HARRISBURG, Pa. - Wednesday, the Republican-controlled Senate Intergovernmental Operations Committee issued subpoenas to the Department of State. It wants the names, birthdays, driver's license numbers, last four digits of Social Security numbers and addresses of the nine million Pennsylvanians registered to vote.
Also requested were the methods people used to vote in last year's election and this year's primary.
The information is for what Senate Republicans are calling a forensic investigation that will ensure the integrity of the voter registration system and help develop policies to improve future elections.
"Those documents are part of any audit that the auditor general would conduct or anybody who is looking to identify individuals and their place of residence and their eligibility to vote," said Sen. Chris Dush.
"We will work together in the committee process to hire a vendor to assist us with the investigation," said Sen. Jake Corman.
Corman says anyone with access to the information will sign confidentiality agreements.
"Unfortunately, the Wolf administration struggled with this over the last few years and we've had a significant amount of data breaches, and we don't want this to happen in the Senate, so we will take every step humanly possible to make sure all of this information remains secure," said Corman.
Senate Democrats say not so fast: courts already determined there was no wrongdoing in the state's elections.
"There have been allegations about last year's election," said Sen. Steve Santarsiero. "They've been proven to be without merit."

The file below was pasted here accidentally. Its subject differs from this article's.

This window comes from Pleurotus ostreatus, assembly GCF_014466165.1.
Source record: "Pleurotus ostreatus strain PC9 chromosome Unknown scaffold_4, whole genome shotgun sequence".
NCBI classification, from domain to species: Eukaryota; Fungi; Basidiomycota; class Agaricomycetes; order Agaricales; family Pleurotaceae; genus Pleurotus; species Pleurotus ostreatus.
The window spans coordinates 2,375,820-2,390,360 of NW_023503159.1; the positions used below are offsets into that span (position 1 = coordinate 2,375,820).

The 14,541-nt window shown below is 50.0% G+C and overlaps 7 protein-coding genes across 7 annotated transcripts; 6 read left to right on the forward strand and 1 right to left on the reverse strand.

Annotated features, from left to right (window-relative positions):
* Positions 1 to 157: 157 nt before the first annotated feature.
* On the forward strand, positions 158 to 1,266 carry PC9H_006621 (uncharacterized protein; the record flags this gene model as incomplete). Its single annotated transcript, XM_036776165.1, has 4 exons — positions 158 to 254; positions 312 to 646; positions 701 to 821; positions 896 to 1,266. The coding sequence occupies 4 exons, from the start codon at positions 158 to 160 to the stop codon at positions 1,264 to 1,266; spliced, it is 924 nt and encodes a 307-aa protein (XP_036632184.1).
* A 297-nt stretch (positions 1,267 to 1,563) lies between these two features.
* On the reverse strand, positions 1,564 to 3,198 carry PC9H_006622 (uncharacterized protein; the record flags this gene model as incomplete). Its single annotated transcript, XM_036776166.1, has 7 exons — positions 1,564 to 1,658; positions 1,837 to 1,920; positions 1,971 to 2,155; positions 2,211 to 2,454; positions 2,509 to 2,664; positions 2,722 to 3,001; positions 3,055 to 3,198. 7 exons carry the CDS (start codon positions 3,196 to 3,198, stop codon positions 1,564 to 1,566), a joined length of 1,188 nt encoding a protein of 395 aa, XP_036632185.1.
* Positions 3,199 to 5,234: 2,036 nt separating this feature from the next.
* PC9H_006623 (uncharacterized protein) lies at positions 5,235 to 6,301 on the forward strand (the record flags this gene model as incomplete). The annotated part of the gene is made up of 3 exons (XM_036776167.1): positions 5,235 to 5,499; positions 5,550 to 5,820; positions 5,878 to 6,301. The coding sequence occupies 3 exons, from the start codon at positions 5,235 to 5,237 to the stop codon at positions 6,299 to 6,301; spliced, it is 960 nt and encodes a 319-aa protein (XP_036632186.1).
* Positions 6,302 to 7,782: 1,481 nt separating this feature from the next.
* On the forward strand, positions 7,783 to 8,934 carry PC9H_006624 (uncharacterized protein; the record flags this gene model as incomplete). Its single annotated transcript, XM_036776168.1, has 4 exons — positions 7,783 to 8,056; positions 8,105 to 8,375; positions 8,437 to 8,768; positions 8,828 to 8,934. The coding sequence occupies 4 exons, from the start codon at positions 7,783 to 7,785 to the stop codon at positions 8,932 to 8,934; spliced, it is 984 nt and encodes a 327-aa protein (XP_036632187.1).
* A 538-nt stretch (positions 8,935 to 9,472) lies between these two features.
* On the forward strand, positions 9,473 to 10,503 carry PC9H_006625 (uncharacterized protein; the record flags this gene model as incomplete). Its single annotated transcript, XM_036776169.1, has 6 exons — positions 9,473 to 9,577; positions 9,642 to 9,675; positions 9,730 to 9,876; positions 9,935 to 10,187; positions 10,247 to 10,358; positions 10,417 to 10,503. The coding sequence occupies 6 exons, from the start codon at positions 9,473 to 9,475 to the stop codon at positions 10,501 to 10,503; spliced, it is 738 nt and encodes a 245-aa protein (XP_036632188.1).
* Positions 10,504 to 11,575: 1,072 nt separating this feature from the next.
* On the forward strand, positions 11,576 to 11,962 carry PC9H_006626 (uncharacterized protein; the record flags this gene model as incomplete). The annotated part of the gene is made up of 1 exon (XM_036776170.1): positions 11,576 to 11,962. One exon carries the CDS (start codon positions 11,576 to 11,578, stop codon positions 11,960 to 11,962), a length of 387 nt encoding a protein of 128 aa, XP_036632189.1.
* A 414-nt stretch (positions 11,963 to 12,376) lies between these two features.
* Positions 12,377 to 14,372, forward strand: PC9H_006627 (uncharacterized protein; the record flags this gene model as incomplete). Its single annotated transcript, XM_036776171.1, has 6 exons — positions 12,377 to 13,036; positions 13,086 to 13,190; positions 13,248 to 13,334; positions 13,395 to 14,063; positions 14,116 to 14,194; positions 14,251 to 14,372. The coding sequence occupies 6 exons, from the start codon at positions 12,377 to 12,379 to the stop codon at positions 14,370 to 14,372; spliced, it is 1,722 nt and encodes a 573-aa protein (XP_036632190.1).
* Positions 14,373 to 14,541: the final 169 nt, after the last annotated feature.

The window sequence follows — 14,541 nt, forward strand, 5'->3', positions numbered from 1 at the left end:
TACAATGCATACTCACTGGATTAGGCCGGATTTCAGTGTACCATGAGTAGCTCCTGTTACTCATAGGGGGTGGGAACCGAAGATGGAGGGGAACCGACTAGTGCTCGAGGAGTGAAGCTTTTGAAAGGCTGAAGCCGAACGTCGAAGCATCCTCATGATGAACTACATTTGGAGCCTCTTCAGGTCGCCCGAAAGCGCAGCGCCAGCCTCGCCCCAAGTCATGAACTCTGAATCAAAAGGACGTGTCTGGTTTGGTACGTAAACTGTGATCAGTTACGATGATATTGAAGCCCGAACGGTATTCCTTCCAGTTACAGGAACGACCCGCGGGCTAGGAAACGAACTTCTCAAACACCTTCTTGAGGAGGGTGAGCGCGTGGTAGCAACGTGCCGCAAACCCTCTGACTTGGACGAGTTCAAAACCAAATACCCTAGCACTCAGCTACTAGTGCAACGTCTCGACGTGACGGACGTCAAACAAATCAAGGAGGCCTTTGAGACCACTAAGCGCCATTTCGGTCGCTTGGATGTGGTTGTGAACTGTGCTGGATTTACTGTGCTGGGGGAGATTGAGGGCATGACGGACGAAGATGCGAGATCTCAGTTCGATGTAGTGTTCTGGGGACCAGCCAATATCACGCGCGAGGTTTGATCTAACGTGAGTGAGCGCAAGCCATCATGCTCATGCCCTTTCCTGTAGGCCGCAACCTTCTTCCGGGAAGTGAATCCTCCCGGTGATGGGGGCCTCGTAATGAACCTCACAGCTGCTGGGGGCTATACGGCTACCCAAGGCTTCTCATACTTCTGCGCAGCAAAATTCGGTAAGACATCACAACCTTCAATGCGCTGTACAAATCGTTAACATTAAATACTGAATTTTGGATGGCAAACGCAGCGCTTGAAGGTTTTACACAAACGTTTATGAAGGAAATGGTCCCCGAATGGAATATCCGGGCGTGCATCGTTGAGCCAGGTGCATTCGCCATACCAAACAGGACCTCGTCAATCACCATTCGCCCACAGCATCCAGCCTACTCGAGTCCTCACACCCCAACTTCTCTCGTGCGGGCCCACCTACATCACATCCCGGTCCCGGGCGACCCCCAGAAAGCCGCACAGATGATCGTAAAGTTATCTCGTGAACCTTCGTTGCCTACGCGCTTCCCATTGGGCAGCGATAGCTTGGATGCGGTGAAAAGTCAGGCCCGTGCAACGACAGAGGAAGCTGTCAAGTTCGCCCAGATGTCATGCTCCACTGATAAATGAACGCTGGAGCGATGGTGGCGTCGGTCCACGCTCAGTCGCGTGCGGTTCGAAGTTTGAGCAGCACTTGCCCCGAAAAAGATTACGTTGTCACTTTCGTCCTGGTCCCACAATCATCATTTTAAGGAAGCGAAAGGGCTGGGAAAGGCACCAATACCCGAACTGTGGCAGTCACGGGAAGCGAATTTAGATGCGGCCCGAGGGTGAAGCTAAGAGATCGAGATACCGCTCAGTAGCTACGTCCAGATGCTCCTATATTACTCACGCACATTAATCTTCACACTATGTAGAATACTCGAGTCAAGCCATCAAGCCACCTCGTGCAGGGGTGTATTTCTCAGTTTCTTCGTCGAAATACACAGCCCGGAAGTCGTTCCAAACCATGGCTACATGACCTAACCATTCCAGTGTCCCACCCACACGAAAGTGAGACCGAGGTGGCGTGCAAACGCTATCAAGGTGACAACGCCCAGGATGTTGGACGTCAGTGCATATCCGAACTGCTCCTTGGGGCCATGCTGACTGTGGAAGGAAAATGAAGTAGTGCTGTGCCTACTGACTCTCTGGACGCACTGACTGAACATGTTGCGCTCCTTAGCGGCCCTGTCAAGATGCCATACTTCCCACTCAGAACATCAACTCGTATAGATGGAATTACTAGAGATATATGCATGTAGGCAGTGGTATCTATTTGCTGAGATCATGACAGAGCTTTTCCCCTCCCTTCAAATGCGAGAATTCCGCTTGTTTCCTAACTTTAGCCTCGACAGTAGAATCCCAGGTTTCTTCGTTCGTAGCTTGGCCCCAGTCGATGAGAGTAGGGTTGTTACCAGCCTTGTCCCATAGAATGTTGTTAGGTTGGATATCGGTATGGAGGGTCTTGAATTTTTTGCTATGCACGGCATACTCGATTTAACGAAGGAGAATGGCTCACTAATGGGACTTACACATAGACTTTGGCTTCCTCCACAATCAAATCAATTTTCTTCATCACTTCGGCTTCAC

They insist this is an effort to disenfranchise voters, diminish trust, and undermine the electoral process, while invading privacy and costing taxpayers money.
"This is an attack on our country's greatest freedom. It is an attack on our right to vote," said Sen. Anthony Williams. "For the government to have access to your Social Security numbers should be scary to all of us."
Friday, Senate Democrats plan on filing a lawsuit in Commonwealth Court, as well as an injunction so nothing's released in the meantime.
"We continue to object that this is nothing more than another election recount or an election contest, which is the subject of the courts. The legislature has no business doing another election recount or election contest," said Sen. Jay Costa. "This is all a concerted effort towards '22 and '24."
Still, Corman insists the committee has the authority, and is confident courts will agree.
"The legislative branch not only fosters and passes legislation, but it also provides oversight to the executive branch. That's the checks and balances of state government," said Corman.
Meanwhile, Gov. Tom Wolf calls the effort a "sham" and an "Arizona-style circus" being done for political gain.
"We continue to strongly oppose any effort which would compromise the security and integrity of election materials, infrastructure and the personal information of Pennsylvania voters," said Wolf.